Baby and You

Saving skills for life

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What skills would you love to pass on to your child? From riding a bike to learning a language, the opportunities are endless and it can be hard to know where – and when – to start. Good money management is an invaluable skill, and it’s a habit that has its roots earlier than you might think.

We all know that children are amazing learners. From the very moment they’re born they dazzle us with new-found talents – and start forming skills and behaviours that will last them a lifetime.

For example, did you know that research1 has suggested that money habits are set by the age of seven? For a new parent that might seem like a daunting milestone, but the good news is there are a few easy ways to help your child develop great money management skills that they can bank on in later life.

Start early

Money lessons need to be age appropriate, but from the time your child learns to count you can start helping them to learn about the value of coins. Lots of children enjoy playing pretend shops – you can use toy money to ‘sell’ them items from the shelves, and even set them fun tasks to earn more coins to buy larger items. Keep it fun and they will soon pick up the basic principles of cash value.

Real world lessons

Learning needn’t be confined to the home. If you give a child real coins to hand over to a shopkeeper to pay for small items, it helps them understand that pretend shops are a mirror of the real thing. Show them two  items, and gently explain that they have enough money for one. Allowing them to choose gives them a sense of control over spending – and teaches them that the item they can’t afford must be left behind, at least for now.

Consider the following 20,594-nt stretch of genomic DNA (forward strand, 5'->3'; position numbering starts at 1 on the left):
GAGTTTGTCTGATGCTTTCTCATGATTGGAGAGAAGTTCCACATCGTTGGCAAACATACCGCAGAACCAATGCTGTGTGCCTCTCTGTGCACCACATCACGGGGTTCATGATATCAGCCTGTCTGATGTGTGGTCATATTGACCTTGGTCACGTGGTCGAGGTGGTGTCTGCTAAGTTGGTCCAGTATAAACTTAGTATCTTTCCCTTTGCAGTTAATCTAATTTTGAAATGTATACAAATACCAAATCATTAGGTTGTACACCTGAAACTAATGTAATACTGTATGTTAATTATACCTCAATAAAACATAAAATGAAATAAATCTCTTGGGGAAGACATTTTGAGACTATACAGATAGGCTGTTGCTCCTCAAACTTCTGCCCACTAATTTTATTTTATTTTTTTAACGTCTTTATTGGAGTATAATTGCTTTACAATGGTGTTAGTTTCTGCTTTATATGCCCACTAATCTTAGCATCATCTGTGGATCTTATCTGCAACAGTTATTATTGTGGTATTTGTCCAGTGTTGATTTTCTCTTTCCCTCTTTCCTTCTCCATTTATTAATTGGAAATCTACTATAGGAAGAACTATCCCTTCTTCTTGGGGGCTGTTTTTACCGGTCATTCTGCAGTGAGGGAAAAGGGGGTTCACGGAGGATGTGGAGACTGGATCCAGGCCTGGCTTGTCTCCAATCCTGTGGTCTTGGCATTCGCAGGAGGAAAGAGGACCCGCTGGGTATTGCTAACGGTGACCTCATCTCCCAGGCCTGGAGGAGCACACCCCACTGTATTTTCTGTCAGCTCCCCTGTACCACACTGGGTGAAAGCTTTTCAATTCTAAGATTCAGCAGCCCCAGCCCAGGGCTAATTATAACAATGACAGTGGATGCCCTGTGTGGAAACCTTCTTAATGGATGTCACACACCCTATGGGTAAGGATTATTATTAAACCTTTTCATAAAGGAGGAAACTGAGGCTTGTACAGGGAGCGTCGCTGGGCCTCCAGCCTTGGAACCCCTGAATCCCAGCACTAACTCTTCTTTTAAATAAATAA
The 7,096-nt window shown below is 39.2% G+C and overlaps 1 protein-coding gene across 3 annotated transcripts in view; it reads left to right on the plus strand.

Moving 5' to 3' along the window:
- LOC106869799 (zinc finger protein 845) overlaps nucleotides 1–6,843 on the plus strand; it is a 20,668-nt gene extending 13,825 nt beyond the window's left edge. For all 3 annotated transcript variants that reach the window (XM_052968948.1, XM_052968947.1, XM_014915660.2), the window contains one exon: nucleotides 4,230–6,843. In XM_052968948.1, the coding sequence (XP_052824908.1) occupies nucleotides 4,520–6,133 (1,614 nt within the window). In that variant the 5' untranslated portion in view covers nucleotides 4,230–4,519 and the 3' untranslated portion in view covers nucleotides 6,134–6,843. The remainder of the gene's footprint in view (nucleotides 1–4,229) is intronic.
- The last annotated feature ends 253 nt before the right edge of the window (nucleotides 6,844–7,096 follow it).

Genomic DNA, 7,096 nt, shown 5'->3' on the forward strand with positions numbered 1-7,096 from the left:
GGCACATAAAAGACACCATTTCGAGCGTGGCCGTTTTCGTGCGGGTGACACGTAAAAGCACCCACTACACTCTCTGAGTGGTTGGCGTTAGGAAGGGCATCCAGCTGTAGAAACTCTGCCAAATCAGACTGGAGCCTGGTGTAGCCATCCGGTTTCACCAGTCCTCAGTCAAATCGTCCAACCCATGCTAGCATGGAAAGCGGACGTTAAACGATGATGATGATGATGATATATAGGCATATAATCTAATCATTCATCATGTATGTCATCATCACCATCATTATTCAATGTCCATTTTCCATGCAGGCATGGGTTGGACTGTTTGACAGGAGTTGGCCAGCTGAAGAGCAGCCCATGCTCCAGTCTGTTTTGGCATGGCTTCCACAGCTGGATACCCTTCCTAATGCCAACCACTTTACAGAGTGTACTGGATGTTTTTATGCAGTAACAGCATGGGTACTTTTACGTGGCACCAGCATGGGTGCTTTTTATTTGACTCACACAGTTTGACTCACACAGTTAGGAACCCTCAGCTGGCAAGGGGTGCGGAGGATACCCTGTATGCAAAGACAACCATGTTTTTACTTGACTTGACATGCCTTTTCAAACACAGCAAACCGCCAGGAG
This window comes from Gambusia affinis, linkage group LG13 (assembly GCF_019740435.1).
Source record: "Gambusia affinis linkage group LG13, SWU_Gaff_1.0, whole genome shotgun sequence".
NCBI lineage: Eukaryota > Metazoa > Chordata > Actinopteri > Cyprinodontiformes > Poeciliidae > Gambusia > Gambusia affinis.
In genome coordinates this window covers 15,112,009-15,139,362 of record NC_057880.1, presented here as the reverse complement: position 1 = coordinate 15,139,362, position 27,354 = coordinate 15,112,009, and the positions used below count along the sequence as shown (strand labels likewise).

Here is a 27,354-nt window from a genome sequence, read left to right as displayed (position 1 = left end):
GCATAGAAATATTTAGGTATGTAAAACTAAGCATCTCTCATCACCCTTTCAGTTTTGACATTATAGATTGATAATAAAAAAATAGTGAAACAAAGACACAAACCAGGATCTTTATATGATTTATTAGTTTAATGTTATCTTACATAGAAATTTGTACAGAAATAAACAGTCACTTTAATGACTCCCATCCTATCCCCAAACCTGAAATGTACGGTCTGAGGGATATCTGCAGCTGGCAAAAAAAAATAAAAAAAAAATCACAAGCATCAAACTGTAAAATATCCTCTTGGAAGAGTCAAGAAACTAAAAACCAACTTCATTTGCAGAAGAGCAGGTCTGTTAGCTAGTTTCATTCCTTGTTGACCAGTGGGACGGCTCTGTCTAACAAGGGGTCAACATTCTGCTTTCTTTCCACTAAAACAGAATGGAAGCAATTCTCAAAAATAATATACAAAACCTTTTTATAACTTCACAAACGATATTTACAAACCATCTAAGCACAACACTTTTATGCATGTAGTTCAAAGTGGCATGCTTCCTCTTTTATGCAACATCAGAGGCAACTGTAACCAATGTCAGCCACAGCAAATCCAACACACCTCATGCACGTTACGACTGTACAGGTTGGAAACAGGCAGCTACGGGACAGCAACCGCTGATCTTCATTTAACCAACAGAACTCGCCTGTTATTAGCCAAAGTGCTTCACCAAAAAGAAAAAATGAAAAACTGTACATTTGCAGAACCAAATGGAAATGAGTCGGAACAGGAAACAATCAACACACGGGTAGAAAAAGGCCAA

Piggy banks…

It can be useful to give children two money boxes to save even small amounts of pocket money. One for cash to spend on whatever takes their fancy – so long as they can afford it. The other is for longer term savings, which they can watch grow until they can afford more expensive items. If they want a toy their pocket money doesn’t stretch to, help them draw a simple plan to show how long it will take them to save. Remember to celebrate with them when they achieve a goal.

…and the real thing

Just as playing shop can be connected to real shops, piggy banks can be linked to real banks. If you open a savings account in your child’s name, you stay in control until they are old enough to manage it, but you can share the experience of depositing funds and watching savings grow towards long term targets. As they get older, you can gradually start giving them more control.

Starting a savings account for your child is easy – you can open one online or in branch. It’s a great way to both save for your child’s future and help them be smart, savvy money managers.

Building a nest egg

Friends and relatives often like to give cash gifts to new parents, and this is a great opportunity to open a savings account for your little one. Putting away even a few pounds every month can help build a nest egg that could go towards anything from driving lessons to the deposit on their first home – as well as help you teach them to become smart savers.

If you’d like to find out more about a savings account for your child, visit halifax.co.uk/savings

1 https://www.moneyadviceservice.org.uk/en/corporate/adult-money-habits-are-set-by-the-age-of-seven-years-old-shows-new-study

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